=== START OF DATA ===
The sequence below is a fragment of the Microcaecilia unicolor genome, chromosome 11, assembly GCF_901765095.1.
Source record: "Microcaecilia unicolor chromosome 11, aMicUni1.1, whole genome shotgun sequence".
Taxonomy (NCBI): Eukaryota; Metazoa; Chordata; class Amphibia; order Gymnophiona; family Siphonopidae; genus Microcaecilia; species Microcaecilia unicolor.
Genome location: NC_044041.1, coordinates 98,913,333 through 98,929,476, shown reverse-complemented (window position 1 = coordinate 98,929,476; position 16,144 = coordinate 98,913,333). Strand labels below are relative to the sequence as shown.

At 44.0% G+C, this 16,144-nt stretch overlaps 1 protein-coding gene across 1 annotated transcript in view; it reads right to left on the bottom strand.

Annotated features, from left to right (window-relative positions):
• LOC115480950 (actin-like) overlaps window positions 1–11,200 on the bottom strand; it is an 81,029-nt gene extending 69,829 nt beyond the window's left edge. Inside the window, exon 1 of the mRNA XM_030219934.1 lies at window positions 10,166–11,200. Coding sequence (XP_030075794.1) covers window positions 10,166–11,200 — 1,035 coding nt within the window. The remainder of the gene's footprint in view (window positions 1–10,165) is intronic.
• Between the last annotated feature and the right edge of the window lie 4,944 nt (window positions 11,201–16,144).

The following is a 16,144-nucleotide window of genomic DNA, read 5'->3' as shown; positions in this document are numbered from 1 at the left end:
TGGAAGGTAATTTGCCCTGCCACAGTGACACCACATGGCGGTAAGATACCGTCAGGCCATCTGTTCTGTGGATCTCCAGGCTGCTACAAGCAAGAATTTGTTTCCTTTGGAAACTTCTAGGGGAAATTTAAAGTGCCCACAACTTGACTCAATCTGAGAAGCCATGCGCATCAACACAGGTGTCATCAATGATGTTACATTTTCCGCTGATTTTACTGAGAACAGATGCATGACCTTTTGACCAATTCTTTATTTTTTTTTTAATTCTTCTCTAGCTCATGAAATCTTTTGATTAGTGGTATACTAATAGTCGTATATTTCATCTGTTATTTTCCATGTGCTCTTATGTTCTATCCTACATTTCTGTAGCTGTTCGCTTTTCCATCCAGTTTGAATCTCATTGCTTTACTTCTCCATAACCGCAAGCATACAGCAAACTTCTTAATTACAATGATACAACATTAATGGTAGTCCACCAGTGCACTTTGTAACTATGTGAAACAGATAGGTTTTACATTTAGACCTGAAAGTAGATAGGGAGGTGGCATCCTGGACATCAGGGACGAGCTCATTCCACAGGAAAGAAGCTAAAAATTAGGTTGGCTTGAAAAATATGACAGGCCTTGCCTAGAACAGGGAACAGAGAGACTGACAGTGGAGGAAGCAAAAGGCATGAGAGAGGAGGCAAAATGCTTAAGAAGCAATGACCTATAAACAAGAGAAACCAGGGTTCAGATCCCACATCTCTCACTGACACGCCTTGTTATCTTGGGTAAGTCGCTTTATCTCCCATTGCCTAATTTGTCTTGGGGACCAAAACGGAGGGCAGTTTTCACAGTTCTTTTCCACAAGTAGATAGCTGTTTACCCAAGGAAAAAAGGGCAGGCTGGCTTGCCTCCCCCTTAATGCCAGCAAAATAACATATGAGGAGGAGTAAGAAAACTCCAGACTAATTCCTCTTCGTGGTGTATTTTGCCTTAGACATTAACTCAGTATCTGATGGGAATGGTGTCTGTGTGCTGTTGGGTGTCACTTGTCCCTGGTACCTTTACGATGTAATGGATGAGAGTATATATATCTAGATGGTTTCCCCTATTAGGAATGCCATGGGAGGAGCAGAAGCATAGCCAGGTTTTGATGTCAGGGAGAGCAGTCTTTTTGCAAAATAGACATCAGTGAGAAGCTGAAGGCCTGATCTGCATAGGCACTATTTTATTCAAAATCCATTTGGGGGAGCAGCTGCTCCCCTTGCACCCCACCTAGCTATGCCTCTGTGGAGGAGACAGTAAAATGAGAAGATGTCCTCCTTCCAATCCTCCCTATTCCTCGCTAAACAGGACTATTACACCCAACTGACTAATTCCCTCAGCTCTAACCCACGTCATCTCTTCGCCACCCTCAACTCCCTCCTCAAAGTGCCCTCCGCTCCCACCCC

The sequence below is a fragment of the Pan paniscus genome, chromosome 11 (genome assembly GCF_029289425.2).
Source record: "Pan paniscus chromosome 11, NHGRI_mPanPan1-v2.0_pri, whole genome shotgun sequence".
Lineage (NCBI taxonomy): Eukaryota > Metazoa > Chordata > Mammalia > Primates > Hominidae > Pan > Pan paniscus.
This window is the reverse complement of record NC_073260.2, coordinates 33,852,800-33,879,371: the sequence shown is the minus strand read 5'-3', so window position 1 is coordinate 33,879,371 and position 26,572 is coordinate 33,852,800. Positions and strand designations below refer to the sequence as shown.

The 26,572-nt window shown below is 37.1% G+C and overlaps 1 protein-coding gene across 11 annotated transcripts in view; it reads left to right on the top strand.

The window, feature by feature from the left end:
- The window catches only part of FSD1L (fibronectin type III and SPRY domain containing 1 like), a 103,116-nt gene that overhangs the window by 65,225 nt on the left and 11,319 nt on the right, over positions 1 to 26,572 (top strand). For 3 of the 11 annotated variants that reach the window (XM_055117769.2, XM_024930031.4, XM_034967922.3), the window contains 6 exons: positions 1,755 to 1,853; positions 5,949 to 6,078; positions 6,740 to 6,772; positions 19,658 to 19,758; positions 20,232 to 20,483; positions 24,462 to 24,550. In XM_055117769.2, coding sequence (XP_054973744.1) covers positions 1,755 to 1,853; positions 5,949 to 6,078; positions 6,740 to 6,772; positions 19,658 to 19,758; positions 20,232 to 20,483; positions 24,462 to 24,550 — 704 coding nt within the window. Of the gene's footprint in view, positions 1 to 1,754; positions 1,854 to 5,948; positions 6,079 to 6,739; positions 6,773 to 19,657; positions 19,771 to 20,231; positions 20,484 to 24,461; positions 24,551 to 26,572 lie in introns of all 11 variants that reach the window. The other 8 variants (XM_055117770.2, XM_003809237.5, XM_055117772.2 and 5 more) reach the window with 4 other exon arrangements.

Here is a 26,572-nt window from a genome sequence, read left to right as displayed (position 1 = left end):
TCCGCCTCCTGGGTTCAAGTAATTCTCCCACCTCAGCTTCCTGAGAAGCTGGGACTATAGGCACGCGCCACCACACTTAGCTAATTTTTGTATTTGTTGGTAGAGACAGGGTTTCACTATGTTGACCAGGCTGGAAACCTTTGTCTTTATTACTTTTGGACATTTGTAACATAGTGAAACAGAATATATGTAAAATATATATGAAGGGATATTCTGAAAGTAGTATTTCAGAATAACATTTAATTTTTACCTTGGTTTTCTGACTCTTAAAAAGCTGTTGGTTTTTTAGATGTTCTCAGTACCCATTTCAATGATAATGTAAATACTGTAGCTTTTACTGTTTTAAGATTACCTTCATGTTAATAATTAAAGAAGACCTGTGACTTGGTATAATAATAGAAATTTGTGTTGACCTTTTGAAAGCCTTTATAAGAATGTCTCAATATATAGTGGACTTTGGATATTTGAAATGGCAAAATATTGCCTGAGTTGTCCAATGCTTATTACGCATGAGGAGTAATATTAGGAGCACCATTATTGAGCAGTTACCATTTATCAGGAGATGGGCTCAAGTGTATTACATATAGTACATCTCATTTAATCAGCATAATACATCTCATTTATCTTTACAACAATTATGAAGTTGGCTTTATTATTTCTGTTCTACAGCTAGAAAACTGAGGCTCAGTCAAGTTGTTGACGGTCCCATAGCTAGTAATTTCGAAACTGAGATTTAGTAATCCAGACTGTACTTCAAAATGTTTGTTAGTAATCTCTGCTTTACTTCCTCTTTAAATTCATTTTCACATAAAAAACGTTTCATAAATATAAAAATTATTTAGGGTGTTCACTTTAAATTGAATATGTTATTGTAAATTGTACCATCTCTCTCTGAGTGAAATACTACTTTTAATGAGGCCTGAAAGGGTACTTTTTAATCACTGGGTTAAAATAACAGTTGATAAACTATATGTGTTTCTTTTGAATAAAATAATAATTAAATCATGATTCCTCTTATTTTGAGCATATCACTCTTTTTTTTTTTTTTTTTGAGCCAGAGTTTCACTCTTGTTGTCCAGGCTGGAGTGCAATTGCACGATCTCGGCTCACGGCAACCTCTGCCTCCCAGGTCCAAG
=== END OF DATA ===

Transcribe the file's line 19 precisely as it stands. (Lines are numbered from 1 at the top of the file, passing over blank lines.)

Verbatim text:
TCCGCCTCCTGGGTTCAAGTAATTCTCCCACCTCAGCTTCCTGAGAAGCTGGGACTATAGGCACGCGCCACCACACTTAGCTAATTTTTGTATTTGTTGGTAGAGACAGGGTTTCACTATGTTGACCAGGCTGGAAACCTTTGTCTTTATTACTTTTGGACATTTGTAACATAGTGAAACAGAATATATGTAAAATATATATGAAGGGATATTCTGAAAGTAGTATTTCAGAATAACATTTAATTTTTACCTTGGTTTTCTGACTCTTAAAAAGCTGTTGGTTTTTTAGATGTTCTCAGTACCCATTTCAATGATAATGTAAATACTGTAGCTTTTACTGTTTTAAGATTACCTTCATGTTAATAATTAAAGAAGACCTGTGACTTGGTATAATAATAGAAATTTGTGTTGACCTTTTGAAAGCCTTTATAAGAATGTCTCAATATATAGTGGACTTTGGATATTTGAAATGGCAAAATATTGCCTGAGTTGTCCAATGCTTATTACGCATGAGGAGTAATATTAGGAGCACCATTATTGAGCAGTTACCATTTATCAGGAGATGGGCTCAAGTGTATTACATATAGTACATCTCATTTAATCAGCATAATACATCTCATTTATCTTTACAACAATTATGAAGTTGGCTTTATTATTTCTGTTCTACAGCTAGAAAACTGAGGCTCAGTCAAGTTGTTGACGGTCCCATAGCTAGTAATTTCGAAACTGAGATTTAGTAATCCAGACTGTACTTCAAAATGTTTGTTAGTAATCTCTGCTTTACTTCCTCTTTAAATTCATTTTCACATAAAAAACGTTTCATAAATATAAAAATTATTTAGGGTGTTCACTTTAAATTGAATATGTTATTGTAAATTGTACCATCTCTCTCTGAGTGAAATACTACTTTTAATGAGGCCTGAAAGGGTACTTTTTAATCACTGGGTTAAAATAACAGTTGATAAACTATATGTGTTTCTTTTGAATAAAATAATAATTAAATCATGATTCCTCTTATTTTGAGCATATCACTCTTTTTTTTTTTTTTTTTGAGCCAGAGTTTCACTCTTGTTGTCCAGGCTGGAGTGCAATTGCACGATCTCGGCTCACGGCAACCTCTGCCTCCCAGGTCCAAG